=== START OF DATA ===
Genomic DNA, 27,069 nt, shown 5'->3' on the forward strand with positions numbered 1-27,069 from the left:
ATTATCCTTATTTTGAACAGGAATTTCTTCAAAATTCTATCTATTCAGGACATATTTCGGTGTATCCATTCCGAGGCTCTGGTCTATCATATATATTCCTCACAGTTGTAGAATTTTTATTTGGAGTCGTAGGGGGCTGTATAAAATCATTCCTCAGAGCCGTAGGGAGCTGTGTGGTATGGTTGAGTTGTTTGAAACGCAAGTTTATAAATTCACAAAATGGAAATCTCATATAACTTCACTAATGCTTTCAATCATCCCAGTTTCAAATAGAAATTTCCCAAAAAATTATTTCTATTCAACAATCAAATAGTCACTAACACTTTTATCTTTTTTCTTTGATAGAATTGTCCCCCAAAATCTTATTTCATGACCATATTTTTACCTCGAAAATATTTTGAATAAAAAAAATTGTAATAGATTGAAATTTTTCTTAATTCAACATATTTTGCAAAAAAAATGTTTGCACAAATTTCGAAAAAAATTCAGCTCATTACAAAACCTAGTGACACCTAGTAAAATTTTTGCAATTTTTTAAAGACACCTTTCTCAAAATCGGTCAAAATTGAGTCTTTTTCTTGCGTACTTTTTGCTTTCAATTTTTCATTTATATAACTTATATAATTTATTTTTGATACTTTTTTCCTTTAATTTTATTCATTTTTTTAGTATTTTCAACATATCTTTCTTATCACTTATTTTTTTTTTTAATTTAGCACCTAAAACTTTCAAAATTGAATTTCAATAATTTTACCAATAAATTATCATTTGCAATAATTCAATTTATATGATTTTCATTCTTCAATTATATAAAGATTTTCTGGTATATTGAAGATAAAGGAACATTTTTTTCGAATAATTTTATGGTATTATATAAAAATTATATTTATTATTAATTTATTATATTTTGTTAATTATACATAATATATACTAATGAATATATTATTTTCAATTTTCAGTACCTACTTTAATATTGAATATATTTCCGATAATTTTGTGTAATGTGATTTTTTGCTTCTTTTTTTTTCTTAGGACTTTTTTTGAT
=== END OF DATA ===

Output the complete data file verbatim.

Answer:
Genomic DNA, 27,069 nt, shown 5'->3' on the forward strand with positions numbered 1-27,069 from the left:
ATTATCCTTATTTTGAACAGGAATTTCTTCAAAATTCTATCTATTCAGGACATATTTCGGTGTATCCATTCCGAGGCTCTGGTCTATCATATATATTCCTCACAGTTGTAGAATTTTTATTTGGAGTCGTAGGGGGCTGTATAAAATCATTCCTCAGAGCCGTAGGGAGCTGTGTGGTATGGTTGAGTTGTTTGAAACGCAAGTTTATAAATTCACAAAATGGAAATCTCATATAACTTCACTAATGCTTTCAATCATCCCAGTTTCAAATAGAAATTTCCCAAAAAATTATTTCTATTCAACAATCAAATAGTCACTAACACTTTTATCTTTTTTCTTTGATAGAATTGTCCCCCAAAATCTTATTTCATGACCATATTTTTACCTCGAAAATATTTTGAATAAAAAAAATTGTAATAGATTGAAATTTTTCTTAATTCAACATATTTTGCAAAAAAAATGTTTGCACAAATTTCGAAAAAAATTCAGCTCATTACAAAACCTAGTGACACCTAGTAAAATTTTTGCAATTTTTTAAAGACACCTTTCTCAAAATCGGTCAAAATTGAGTCTTTTTCTTGCGTACTTTTTGCTTTCAATTTTTCATTTATATAACTTATATAATTTATTTTTGATACTTTTTTCCTTTAATTTTATTCATTTTTTTAGTATTTTCAACATATCTTTCTTATCACTTATTTTTTTTTTTAATTTAGCACCTAAAACTTTCAAAATTGAATTTCAATAATTTTACCAATAAATTATCATTTGCAATAATTCAATTTATATGATTTTCATTCTTCAATTATATAAAGATTTTCTGGTATATTGAAGATAAAGGAACATTTTTTTCGAATAATTTTATGGTATTATATAAAAATTATATTTATTATTAATTTATTATATTTTGTTAATTATACATAATATATACTAATGAATATATTATTTTCAATTTTCAGTACCTACTTTAATATTGAATATATTTCCGATAATTTTGTGTAATGTGATTTTTTGCTTCTTTTTTTTTCTTAGGACTTTTTTTGAT